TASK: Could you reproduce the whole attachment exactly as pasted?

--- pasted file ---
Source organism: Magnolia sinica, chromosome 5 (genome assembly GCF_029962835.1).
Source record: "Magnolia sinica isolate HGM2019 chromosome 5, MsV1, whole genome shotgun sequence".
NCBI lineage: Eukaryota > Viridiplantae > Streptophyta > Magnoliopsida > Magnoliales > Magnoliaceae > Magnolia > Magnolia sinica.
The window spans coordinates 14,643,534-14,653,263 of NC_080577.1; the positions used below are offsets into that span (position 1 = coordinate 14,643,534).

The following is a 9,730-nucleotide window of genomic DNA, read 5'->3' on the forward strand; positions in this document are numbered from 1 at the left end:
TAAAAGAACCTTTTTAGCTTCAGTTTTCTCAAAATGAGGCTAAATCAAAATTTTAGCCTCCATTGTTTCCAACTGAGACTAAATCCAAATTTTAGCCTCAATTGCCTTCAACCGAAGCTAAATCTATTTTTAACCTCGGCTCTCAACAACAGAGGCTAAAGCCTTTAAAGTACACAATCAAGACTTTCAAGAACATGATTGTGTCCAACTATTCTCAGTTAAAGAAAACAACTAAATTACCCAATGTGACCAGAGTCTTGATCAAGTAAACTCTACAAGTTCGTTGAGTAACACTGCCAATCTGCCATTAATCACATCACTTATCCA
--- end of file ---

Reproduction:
Source organism: Magnolia sinica, chromosome 5 (genome assembly GCF_029962835.1).
Source record: "Magnolia sinica isolate HGM2019 chromosome 5, MsV1, whole genome shotgun sequence".
NCBI lineage: Eukaryota > Viridiplantae > Streptophyta > Magnoliopsida > Magnoliales > Magnoliaceae > Magnolia > Magnolia sinica.
The window spans coordinates 14,643,534-14,653,263 of NC_080577.1; the positions used below are offsets into that span (position 1 = coordinate 14,643,534).

The following is a 9,730-nucleotide window of genomic DNA, read 5'->3' on the forward strand; positions in this document are numbered from 1 at the left end:
TAAAAGAACCTTTTTAGCTTCAGTTTTCTCAAAATGAGGCTAAATCAAAATTTTAGCCTCCATTGTTTCCAACTGAGACTAAATCCAAATTTTAGCCTCAATTGCCTTCAACCGAAGCTAAATCTATTTTTAACCTCGGCTCTCAACAACAGAGGCTAAAGCCTTTAAAGTACACAATCAAGACTTTCAAGAACATGATTGTGTCCAACTATTCTCAGTTAAAGAAAACAACTAAATTACCCAATGTGACCAGAGTCTTGATCAAGTAAACTCTACAAGTTCGTTGAGTAACACTGCCAATCTGCCATTAATCACATCACTTATCCA